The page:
Searching for Android security defects with the help of an NLP machine learn ing model and existing vulnerability data

Examensarbete för masterexamen
Dudek, Jakub
Saarijärvi, markus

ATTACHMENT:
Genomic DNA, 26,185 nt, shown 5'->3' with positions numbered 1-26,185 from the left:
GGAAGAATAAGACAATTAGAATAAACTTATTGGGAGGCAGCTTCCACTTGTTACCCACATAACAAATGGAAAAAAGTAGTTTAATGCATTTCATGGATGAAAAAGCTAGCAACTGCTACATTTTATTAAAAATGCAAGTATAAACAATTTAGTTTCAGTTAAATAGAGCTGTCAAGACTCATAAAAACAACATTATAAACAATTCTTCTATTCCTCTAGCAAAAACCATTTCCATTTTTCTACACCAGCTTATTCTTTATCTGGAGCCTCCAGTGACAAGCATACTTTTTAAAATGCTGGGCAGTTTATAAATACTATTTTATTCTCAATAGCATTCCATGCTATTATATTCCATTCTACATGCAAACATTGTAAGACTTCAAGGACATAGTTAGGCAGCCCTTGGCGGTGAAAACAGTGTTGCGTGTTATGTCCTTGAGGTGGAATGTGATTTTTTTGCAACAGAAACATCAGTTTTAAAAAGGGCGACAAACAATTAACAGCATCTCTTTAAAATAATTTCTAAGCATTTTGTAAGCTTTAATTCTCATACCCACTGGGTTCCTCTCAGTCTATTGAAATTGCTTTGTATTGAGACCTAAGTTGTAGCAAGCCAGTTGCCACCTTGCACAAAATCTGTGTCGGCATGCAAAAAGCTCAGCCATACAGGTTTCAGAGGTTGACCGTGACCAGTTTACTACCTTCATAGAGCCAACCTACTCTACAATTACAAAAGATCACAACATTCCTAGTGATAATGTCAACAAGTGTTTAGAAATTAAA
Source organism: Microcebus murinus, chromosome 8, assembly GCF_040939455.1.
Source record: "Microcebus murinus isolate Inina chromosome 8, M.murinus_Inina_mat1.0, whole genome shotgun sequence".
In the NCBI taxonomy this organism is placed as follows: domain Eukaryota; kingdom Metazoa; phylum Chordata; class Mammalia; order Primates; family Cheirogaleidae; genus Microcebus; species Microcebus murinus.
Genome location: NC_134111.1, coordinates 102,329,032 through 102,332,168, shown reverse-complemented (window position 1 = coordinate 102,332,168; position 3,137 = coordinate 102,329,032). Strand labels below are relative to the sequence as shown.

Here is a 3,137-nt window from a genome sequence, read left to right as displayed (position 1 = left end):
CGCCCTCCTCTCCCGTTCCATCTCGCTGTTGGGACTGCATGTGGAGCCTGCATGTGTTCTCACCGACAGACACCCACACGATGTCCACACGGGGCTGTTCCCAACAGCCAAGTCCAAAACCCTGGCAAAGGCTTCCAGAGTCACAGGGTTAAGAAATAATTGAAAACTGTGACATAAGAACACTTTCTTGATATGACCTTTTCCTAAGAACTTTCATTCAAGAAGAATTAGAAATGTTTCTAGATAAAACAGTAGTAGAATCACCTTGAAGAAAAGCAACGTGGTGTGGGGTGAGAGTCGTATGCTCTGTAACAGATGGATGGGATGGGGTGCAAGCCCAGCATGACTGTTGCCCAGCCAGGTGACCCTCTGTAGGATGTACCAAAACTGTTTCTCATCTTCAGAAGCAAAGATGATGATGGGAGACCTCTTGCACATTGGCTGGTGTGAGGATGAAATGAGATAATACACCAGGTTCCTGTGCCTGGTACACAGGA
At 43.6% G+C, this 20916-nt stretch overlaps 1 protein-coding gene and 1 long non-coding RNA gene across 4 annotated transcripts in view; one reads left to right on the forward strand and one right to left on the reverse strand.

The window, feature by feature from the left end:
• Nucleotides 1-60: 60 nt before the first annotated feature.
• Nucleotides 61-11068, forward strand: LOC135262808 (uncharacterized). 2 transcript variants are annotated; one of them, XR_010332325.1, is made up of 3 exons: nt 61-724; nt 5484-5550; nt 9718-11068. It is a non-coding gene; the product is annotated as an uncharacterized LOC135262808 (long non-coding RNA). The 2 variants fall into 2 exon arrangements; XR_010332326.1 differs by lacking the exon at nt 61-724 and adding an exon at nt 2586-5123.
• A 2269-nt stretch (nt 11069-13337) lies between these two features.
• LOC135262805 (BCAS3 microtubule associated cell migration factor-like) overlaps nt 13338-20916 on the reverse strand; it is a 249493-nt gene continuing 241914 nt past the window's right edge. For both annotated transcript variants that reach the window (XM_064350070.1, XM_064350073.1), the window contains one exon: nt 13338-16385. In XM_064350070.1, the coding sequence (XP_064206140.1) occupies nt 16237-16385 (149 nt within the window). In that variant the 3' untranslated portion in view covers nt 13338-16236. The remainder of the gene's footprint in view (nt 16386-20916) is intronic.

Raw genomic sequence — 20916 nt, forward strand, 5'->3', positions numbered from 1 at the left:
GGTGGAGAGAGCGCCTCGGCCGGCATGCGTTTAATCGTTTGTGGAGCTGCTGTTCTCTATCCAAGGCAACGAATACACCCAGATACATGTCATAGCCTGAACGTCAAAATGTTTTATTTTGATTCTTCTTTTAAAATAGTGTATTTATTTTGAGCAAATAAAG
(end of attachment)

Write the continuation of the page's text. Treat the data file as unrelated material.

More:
Background Over the years, as the modern code review became a common software engineering practice, the underlying benefits of the review process shifted away from finding defects and instead now center around knowledge sharing and communication. As such, there is demand for new tooling which is able to find defects and integrates into the modern code review. One of these tools is the Automatic Code Review Assistant, ACoRA, which by training on previously performed code reviews can automatically find defects in new code. Although ACoRA could in theory be trained to locate any type of software defect, this study limits the scope to only security vulnerabilities. Aim ACoRA trains on previously performed code reviews, specifically those code reviews which showcase occurrences of programming defects. The study aims to design and evaluate a new artifact dubbed SeCoRA, intended to facilitate the process of acquiring these code reviews by making use of a database containing existing known security vulnerabilities. Method The study follows the design science methodology. Using an unsupervised machine learning model, SeCoRA is able to compare two fragments of code against each other and express how similar they are. Based on this ability, the common vulnerabilities and exposures database can be used to discover code reviews which contain vulnera ble code. The assumption here is that if a code review contains code which is similar to an existing vulnerability, that code is also potentially defective. SeCoRA is built specifically to gather these code reviews from the Android Open Source Project. Results SeCoRA was evaluated firstly by distinguishing on code in general with both lines and blocks of code. The bigger size of code fragments did not improve the ability of comparing code, and hence, lines of code were used to filter out a set of 1194 code reviews for similar code. Using this approach resulted in 11 code reviews to be found containing potential security defects but did not adhere to the classification from the original code. Conclusions Although SeCoRA was able to distinguish between different lines of code, the tool is not sufficiently good to find security related code reviews. Therefore, the results are negative, as the tool does not solve the problem of acquiring the data necessary to train ACoRA. As part of the final discussion, the authors present a project post mortem and lay the ground for possible future work.
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